The human genome and those of most common crops have been decoded for many years. Soon it will be possible to sequence your personal genome for less than 1000...

Im Focus: Optical lenses, hardly larger than a human hair

3D printing enables the smalles complex micro-objectives

3D printing revolutionized the manufacturing of complex shapes in the last few years. Using additive depositing of materials, where individual dots or lines...

Im Focus: Flexible OLED applications arrive

R2D2, a joint project to analyze and development high-TRL processes and technologies for manufacture of flexible organic light-emitting diodes (OLEDs) funded by the German Federal Ministry of Education and Research (BMBF) has been successfully completed.

In contrast to point light sources like LEDs made of inorganic semiconductor crystals, organic light-emitting diodes (OLEDs) are light-emitting surfaces. Their...

Im Focus: Unexpected flexibility found in odorant molecules

High resolution rotational spectroscopy reveals an unprecedented number of conformations of an odorant molecule – a new world record!

In a recent publication in the journal Physical Chemistry Chemical Physics, researchers from the Max Planck Institute for the Structure and Dynamics of Matter...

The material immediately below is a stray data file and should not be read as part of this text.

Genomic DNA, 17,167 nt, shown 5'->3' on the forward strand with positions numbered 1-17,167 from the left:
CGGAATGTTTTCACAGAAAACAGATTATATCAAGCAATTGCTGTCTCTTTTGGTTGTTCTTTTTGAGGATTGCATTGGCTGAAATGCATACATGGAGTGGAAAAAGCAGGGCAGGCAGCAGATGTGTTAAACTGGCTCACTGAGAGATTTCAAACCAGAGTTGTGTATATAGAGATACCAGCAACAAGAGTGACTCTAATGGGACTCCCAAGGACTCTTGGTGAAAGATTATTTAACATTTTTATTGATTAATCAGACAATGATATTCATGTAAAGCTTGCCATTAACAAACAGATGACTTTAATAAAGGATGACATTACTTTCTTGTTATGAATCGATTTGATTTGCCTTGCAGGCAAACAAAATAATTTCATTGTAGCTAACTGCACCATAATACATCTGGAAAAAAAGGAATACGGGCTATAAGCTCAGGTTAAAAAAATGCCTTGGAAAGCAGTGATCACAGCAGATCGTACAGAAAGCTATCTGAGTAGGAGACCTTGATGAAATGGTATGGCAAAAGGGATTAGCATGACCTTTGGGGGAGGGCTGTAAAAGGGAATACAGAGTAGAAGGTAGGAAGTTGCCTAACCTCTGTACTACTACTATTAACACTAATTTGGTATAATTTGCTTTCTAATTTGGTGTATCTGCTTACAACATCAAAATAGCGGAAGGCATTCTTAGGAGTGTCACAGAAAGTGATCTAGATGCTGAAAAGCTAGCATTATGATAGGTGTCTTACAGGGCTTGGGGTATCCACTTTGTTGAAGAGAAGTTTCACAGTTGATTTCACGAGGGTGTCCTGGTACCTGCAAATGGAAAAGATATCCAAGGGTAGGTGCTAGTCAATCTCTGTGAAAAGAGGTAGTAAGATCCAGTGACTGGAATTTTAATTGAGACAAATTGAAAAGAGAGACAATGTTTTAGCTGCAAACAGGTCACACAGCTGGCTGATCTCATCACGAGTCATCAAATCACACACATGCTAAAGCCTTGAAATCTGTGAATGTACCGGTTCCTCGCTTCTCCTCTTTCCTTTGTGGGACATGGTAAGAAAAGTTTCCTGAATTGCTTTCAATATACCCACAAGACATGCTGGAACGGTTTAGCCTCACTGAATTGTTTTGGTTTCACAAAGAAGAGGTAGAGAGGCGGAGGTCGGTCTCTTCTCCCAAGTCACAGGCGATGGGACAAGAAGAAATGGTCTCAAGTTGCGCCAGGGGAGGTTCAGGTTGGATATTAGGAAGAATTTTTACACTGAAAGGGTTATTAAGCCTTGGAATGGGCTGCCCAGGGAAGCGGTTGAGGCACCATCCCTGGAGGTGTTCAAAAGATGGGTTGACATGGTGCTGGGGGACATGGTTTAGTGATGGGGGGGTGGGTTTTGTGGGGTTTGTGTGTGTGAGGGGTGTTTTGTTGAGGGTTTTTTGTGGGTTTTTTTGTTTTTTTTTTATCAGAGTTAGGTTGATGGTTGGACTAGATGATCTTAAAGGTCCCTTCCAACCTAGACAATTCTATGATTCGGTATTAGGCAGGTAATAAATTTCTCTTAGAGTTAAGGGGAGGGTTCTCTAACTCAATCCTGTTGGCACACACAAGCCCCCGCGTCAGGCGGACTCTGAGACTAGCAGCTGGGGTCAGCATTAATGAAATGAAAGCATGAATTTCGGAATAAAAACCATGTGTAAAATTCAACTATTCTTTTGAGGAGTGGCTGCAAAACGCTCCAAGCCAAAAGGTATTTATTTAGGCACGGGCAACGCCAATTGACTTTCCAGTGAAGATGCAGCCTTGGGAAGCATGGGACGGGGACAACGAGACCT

Im Focus: 3-D printing produces cartilage from strands of bioink

Strands of cow cartilage substitute for ink in a 3D bioprinting process that may one day create cartilage patches for worn out joints, according to a team of engineers. "Our goal is to create tissue that can be used to replace large amounts of worn out tissue or design patches," said Ibrahim T. Ozbolat, associate professor of engineering science and mechanics. "Those who have osteoarthritis in their joints suffer a lot. We need a new alternative treatment for this."

Cartilage is a good tissue to target for scale-up bioprinting because it is made up of only one cell type and has no blood vessels within the tissue. It is...

All Focus news of the innovation-report >>>

Anzeige

Anzeige

Event News

Quantum technologies to revolutionise 21st century - Nobel Laureates discuss at Lindau

30.06.2016 | Event News

International Conference ‘GEO BON’ Wants to Close Knowledge Gaps in Global Biodiversity

28.06.2016 | Event News

ERES 2016: The largest conference in the European real estate industry

09.06.2016 | Event News

 
Latest News

Scientists observe first signs of healing in the Antarctic ozone layer

01.07.2016 | Earth Sciences

MRI technique induces strong, enduring visual association

01.07.2016 | Medical Engineering

New technology helps ID aggressive early breast cancer

01.07.2016 | Life Sciences

VideoLinks
B2B-VideoLinks
More VideoLinks >>>